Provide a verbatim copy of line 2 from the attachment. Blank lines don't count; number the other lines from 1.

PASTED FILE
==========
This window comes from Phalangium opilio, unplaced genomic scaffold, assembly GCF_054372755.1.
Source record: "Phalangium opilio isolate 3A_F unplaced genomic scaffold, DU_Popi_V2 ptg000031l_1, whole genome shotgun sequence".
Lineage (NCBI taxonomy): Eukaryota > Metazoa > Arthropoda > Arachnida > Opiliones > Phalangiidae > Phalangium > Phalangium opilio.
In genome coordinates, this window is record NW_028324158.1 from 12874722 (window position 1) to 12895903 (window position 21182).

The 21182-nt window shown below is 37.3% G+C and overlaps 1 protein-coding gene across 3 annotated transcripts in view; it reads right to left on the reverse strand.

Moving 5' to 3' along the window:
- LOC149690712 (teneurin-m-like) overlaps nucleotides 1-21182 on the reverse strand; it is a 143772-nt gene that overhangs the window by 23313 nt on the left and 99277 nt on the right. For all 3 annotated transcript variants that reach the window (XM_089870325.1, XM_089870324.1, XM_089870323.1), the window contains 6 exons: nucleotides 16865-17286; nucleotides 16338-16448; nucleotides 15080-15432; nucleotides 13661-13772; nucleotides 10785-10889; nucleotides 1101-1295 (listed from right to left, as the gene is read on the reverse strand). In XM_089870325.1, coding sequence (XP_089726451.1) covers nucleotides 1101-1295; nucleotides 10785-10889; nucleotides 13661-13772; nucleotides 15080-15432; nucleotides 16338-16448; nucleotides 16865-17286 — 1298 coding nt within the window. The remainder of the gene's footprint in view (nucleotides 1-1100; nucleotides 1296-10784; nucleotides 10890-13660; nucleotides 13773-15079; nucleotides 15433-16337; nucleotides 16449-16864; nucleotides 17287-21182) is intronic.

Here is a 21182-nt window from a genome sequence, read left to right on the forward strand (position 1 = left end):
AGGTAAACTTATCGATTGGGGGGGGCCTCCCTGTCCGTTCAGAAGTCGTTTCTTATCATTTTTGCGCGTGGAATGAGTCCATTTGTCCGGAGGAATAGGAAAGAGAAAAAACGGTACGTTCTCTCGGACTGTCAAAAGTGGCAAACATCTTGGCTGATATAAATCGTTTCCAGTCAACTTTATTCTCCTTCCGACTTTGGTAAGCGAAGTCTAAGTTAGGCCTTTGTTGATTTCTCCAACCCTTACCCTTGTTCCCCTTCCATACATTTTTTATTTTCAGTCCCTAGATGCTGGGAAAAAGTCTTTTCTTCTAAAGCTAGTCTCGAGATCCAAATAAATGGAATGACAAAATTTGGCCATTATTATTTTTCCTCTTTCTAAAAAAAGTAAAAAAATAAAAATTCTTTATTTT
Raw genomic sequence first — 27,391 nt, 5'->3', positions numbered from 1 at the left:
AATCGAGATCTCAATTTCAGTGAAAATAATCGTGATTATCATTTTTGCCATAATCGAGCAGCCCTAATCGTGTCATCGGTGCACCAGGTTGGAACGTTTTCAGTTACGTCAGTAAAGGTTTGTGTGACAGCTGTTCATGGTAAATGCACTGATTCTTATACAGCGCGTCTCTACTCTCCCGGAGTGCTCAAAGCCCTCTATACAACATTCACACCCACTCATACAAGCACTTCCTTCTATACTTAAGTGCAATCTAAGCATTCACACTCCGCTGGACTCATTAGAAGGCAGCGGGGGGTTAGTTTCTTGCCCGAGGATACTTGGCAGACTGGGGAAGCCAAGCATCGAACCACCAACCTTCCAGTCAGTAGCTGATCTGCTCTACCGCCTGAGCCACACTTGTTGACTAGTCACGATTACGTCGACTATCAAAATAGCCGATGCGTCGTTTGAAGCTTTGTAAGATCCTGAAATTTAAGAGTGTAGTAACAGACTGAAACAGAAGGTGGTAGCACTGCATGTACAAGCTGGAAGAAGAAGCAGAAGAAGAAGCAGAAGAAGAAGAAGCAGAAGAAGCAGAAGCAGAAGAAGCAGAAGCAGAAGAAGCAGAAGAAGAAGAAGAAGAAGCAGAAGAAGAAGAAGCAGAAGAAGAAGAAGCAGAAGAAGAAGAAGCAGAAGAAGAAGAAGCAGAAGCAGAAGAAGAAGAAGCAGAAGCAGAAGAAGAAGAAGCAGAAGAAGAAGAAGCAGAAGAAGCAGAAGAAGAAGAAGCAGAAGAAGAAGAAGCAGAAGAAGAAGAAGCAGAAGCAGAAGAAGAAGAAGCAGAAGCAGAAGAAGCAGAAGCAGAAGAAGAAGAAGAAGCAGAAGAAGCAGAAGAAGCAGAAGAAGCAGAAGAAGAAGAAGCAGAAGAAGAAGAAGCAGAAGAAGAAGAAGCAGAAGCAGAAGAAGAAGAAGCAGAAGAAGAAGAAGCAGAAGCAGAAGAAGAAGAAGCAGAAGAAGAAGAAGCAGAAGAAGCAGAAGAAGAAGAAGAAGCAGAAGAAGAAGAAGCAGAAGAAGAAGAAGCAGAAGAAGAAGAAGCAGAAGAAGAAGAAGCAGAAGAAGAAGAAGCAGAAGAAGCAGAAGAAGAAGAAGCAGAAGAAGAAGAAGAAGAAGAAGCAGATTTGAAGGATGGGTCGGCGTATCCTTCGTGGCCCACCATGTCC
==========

Source record: "Phalangium opilio isolate 3A_F unplaced genomic scaffold, DU_Popi_V2 ptg000031l_1, whole genome shotgun sequence".